Sunday, September 14, 2008

What does your crystal ball tell you about the future of drm?

I hate the limited number of activations thing that has crept into recent single player games like SPORE and Bioshock.

I don't pirate games and I understand the need for copy protection but it looks like we are are moving into a regime where you pay to rent games rather than buy and I hate that.

I want to own something when I pay for game. Something I can use again and again. Something I can share with my friends. Something I can sell on after I have finished with it. I want games to be like books or films in this regard.

On the other hand just because an old fogey like me isn't happy with something doesn't mean it isn't going to happen. I get the feeling that younger folk than me don't care about ownership so much. They live in a world where content can be replaced at any time from the web so why bother keeping your own copy.

Mind you these youngsters don't believe in paying for content anyway so I amn't sure if that is the basis of a sound business model.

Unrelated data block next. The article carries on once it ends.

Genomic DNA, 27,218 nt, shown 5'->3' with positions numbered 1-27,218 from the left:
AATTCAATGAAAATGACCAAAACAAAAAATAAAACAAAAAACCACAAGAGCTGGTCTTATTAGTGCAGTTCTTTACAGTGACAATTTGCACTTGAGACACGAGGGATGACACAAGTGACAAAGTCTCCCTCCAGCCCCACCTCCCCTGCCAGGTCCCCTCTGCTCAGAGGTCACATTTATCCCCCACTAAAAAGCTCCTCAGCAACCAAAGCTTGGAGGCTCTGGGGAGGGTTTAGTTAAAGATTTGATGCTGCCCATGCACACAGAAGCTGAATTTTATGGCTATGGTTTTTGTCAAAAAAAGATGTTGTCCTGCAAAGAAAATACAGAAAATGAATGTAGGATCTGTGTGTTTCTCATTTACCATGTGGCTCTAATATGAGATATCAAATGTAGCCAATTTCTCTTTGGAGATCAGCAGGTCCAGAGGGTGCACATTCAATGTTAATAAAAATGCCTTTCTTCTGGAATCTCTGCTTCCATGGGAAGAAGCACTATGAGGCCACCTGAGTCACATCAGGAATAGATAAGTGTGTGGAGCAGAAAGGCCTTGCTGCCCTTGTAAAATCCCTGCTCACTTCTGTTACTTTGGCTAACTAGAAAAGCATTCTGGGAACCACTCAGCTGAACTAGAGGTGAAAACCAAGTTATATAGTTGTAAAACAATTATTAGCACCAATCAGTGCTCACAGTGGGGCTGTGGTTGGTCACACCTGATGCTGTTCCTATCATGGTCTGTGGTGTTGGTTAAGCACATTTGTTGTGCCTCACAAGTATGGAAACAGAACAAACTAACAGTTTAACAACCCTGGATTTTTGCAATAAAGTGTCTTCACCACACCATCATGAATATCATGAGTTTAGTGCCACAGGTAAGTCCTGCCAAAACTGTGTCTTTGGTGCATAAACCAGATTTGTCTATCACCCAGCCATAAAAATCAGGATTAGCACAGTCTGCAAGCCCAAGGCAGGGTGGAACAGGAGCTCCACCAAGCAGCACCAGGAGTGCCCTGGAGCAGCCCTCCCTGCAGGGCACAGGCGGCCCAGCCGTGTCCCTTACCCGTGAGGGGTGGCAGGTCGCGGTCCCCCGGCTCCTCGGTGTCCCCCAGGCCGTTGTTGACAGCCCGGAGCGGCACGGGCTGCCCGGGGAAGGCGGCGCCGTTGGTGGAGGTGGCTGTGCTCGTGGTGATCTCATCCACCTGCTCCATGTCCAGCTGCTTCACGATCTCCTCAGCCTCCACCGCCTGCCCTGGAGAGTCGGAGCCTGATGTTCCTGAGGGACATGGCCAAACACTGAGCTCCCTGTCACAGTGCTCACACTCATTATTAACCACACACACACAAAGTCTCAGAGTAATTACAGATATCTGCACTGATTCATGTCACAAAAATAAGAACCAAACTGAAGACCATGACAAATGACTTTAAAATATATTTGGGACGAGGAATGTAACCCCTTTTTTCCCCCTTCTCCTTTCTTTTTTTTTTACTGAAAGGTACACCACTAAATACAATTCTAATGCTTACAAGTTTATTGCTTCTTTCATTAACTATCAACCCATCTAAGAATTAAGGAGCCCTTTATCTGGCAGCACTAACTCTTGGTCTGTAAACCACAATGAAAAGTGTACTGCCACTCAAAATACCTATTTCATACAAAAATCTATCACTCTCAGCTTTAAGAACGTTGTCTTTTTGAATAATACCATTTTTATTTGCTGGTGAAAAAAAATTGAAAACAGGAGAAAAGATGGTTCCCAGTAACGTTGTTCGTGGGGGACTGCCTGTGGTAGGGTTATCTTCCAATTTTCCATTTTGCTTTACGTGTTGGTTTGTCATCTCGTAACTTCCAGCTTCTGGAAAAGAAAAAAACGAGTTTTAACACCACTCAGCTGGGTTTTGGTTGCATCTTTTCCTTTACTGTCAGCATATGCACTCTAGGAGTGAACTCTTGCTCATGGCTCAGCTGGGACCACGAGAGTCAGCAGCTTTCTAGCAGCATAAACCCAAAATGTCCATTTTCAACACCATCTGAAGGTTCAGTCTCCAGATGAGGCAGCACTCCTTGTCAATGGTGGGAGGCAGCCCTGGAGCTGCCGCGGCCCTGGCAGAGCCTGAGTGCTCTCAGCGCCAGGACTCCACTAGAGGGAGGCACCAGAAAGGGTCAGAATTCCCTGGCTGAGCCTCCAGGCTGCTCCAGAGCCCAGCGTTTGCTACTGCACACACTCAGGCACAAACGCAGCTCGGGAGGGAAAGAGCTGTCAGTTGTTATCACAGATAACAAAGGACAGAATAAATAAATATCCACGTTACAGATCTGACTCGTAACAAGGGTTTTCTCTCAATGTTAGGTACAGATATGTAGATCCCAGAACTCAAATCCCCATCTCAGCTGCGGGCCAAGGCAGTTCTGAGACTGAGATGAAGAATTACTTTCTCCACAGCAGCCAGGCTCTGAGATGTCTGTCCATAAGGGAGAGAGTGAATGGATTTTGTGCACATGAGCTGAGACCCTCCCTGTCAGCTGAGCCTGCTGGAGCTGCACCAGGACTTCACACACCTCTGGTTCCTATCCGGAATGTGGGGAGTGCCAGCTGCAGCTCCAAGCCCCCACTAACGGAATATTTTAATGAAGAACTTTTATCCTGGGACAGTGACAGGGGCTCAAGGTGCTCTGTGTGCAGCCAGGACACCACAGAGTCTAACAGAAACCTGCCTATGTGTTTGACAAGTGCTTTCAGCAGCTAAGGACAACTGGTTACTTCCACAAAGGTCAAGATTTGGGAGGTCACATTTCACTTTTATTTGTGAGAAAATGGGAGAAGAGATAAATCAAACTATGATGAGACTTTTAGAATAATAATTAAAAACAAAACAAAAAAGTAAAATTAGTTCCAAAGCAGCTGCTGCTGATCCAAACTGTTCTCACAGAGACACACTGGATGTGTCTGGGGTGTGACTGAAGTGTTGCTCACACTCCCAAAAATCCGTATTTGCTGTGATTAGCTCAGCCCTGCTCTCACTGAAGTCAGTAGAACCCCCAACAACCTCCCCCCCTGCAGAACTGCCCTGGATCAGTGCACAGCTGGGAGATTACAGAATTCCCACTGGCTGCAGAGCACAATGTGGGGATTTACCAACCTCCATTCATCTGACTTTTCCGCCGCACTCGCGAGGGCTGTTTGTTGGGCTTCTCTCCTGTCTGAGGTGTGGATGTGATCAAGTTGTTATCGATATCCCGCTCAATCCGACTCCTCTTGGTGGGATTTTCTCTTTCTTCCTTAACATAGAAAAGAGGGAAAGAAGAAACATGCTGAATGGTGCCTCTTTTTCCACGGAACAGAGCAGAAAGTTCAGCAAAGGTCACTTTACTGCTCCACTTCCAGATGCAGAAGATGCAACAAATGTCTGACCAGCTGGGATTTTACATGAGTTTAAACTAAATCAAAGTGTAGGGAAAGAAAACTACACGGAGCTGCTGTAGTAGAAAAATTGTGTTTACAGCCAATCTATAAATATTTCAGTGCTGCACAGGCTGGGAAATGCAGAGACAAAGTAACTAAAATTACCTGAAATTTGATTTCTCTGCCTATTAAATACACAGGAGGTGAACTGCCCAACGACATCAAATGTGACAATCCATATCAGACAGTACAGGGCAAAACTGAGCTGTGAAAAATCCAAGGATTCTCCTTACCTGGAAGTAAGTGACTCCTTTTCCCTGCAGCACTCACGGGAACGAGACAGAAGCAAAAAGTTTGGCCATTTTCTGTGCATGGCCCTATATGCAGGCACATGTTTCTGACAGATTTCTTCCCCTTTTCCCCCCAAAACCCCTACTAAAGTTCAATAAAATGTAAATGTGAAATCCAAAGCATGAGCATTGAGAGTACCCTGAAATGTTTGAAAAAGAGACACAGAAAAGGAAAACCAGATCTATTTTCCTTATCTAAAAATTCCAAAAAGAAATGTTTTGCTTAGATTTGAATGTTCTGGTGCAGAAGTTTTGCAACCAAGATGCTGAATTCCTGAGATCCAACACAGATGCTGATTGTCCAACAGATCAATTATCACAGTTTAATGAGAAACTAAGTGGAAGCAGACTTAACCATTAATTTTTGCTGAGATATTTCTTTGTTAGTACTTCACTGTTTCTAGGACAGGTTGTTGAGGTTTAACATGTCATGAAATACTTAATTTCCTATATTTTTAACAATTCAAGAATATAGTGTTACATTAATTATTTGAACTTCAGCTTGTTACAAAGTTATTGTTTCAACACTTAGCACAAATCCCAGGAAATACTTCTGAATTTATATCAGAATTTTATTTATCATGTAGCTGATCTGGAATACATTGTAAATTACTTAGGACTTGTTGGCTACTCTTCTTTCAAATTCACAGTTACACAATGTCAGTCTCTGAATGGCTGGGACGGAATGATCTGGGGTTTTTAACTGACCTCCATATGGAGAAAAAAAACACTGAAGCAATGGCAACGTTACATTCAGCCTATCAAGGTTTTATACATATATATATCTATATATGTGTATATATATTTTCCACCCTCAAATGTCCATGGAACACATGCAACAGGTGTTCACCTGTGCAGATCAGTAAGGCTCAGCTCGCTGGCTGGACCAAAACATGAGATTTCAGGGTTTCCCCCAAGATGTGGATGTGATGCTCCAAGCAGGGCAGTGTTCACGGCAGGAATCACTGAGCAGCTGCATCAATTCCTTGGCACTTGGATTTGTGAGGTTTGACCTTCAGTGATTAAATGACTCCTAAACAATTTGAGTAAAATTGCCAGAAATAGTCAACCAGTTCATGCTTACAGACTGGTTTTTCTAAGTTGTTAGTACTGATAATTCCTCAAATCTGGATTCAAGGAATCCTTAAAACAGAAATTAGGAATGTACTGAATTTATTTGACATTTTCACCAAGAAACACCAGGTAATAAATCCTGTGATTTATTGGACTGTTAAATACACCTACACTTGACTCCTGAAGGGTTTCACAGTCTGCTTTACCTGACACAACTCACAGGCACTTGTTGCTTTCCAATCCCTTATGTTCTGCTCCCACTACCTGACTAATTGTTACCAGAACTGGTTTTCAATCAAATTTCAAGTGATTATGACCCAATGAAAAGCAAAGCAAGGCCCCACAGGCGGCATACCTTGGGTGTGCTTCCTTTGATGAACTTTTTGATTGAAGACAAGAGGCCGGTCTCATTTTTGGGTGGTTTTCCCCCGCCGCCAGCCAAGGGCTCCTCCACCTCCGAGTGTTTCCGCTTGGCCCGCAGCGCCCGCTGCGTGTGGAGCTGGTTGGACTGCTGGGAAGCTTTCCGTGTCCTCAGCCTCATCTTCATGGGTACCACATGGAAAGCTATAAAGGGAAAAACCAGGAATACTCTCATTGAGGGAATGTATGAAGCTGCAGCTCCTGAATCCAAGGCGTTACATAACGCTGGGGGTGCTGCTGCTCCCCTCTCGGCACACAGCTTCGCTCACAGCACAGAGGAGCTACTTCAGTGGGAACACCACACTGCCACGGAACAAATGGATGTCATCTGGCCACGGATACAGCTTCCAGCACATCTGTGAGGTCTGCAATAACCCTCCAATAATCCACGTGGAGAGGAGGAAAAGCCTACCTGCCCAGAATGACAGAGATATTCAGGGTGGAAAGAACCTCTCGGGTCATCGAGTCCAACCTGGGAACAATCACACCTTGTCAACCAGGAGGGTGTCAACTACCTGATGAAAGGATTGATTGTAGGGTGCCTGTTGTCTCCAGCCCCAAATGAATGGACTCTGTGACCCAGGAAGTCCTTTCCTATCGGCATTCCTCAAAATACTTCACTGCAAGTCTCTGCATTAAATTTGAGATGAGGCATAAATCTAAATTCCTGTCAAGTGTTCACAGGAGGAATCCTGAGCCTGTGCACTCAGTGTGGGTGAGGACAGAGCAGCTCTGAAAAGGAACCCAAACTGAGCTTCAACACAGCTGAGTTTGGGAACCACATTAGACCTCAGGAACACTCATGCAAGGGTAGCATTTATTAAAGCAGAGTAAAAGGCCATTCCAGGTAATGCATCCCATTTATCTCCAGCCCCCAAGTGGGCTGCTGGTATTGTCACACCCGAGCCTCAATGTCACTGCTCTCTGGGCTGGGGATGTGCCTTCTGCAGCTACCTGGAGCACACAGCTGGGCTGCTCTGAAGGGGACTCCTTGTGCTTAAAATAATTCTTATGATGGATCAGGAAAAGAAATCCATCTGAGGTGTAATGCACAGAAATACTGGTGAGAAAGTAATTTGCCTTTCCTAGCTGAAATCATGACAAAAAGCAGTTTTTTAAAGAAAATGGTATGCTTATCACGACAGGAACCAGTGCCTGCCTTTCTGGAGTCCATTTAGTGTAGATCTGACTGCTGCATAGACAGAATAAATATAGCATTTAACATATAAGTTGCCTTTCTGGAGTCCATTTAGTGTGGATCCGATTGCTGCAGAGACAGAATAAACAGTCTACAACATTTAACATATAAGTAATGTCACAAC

So what does your crystal ball tell you? Will the world of the future be one where no body keeps private copies of "content" but instead everyone pays to download it whenever they need it? If so what will be the price per use? Could it all be free?


Anonymous said...

DRM makes me go hmm...

I was expecting to get Spore from EA but it looks like I have been let down this time buy them.

I dont get why there is need for such a restriction to your game purchase - EA have gone on record to say that there customer support will issue more activations if needed, to the player.

With the way that CD sales have gone due to download(legal & illegal), maybe software publishers are running scared a little?

mbp said...

To me there is a fundamental difference between copy protection which aims to prevent someone making illegal copies of the game and this form of drm which actually restricts you "ownership" of the game in some way. For example it prevents you lending the game to a friend. It also prevents you selling the game second hand.

I have more or less come to accept copy protection as a necessary evil but I am not comfortable with these newer forms of restrictive digital rights management. I do however suspect that this is a battle that is going to be lost by the anti-drm crowd. I think the future will be about renting content rather than paying for it. The only good thing about that model is that hopefully the price "per view" will eventually fall to much more sensible levels.

Anonymous said...

Worth a read, mbp:

Have to agree that pirating could become more evident.